When parliament attack convict Afzal Guru was hanged three years ago, the UPA government refused to listen to voices demanding the return of his mortal remains to his family in Kashmir. He was instead quietly buried somewhere inside the Tihar Jail in Delhi. The idea behind the secret execution and burial was to prevent Afzal Guru from become a rallying point for "Azadi" (independence) and inspiration for the young in the Valley. With his hanging, the government wanted to kill any hold that Afzal Guru may have had in his home state forever.
Kashmir was put under strict curfew for weeks together at the time to stop support from being expressed for Afzal Guru. But that didn't happen. Instead, the 43-year-old attained the aura of a martyr in Kashmir. Like Maqbool Bhat who was hanged in Tihar in 1984 and secretly buried there, Afzal Guru captured the imagination of a young generation.
The UPA government's decision to hang Afzal Guru in the run-up to the 2014 parliamentary elections was bent on proving its patriotic credentials against a resurgent BJP and Modi juggernaut. It didn't help them then, and now they stand accused by the BJP for being on Afzal Guru's side after the JNU row with leaders like Rahul Gandhi making statements about free speech that are seen as condoning the chants that were shouted by students in support of Afzal Guru.
So Afzal Guru came alive exactly three years after his execution - the JNU event to mark his death anniversary and the way government handled it has resurrected him as well as the debate over whether he was rightly executed.
The hotheaded slogans in JNU by a handful of youth has triggered an unprecedented national debate about Afzal Guru and the arrest on charges of sedition of Kanhaiya Kumar, the arrested JNU student union president.
The provocative slogans shouted at the JNU event which called for azadi and the disintegration of India are neither new nor uncommon in the Valley. I have been hearing them for the last three decades, but they literally go unnoticed. The government even chooses to ignore ISIS banners which are often raised in parts of Srinagar. According to both state and central security agencies, not a single youth who raises these banners has any link with ISIS or intends to join any militant group. They just do it because they feel it can irritate the police more than stone-throwing and waving Pakistan flags. If the government were to take the same sort of action in the Valley as it has done at JNU, very few young Kashmiri men will remain outside jail. Note that the mature separatist leadership disapproves of such slogans. According to these leaders, the tone and tenor of such slogans is against the basic spirit of the separatist movement and the narrative of Kashmiris as victims of atrocities and dispossession.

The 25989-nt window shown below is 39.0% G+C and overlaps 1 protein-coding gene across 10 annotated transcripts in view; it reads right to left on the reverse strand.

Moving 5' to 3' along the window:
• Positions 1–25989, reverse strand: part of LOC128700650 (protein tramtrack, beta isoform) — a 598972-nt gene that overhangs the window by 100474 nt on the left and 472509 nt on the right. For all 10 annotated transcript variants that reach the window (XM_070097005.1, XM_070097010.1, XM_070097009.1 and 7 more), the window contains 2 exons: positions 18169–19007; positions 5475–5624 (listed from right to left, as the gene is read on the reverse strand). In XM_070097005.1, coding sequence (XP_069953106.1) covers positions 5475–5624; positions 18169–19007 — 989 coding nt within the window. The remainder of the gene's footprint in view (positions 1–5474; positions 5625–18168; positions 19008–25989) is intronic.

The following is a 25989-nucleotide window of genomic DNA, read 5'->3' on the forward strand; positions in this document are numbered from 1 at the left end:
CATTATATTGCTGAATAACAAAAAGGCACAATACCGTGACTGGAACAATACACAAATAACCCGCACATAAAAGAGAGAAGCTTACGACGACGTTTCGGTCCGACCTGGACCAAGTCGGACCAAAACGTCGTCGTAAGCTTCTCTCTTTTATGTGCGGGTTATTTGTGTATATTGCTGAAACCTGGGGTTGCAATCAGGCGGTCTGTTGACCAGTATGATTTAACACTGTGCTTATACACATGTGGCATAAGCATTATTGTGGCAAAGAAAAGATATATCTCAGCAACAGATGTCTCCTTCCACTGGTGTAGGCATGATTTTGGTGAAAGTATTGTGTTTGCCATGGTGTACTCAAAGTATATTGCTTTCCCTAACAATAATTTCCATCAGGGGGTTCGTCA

I was not surprised to see boys and girls in Kolkata shouting slogans for Afzal and azadi for Kashmir. It was bound to happen when you use force to in a battle of ideas, no matter how misguided they may be.
If force had worked, the dissent in Kashmir would have faded into oblivion a long time ago. Instead, it reinforced the hostility towards the centre and this passes on from one generation to another. Killings of thousands of people, enforced disappearances, arson, crackdowns and curfews has not changed the ground realities. Despite tourist arrivals and long queues of voters in every election, the challenges in Kashmir remain unchanged. Spontaneous participation by the public in the funeral marches of militants is posing the same challenge now as it did in 1990. In the absence of any engagement with and the continuous confinement of separatist leaders, mobs are now breaking the cordons during fierce gun-battles between militants and security forces in an attempt to help holed-up militants to escape.
It's not the military might of the state but a section of polity that's maintaining a political equilibrium in Kashmir. The mainstream political parties who talk about the aspirations of people are striking that fine balance in Kashmir where the overwhelming secessionist discourse is countered by participatory democracy.
Many in Kashmir still believe that Afzal Guru was not given a fair trial. When confirming the death sentence for him, the Supreme Court observed that "collective conscience of the society will be satisfied only if death penalty is awarded to Afzal Guru". Three years after his hanging, the JNU row has drilled Afzal Guru into the collective psyche of the nation.
(Nazir Masoodi is NDTV's Srinagar Bureau Chief.)
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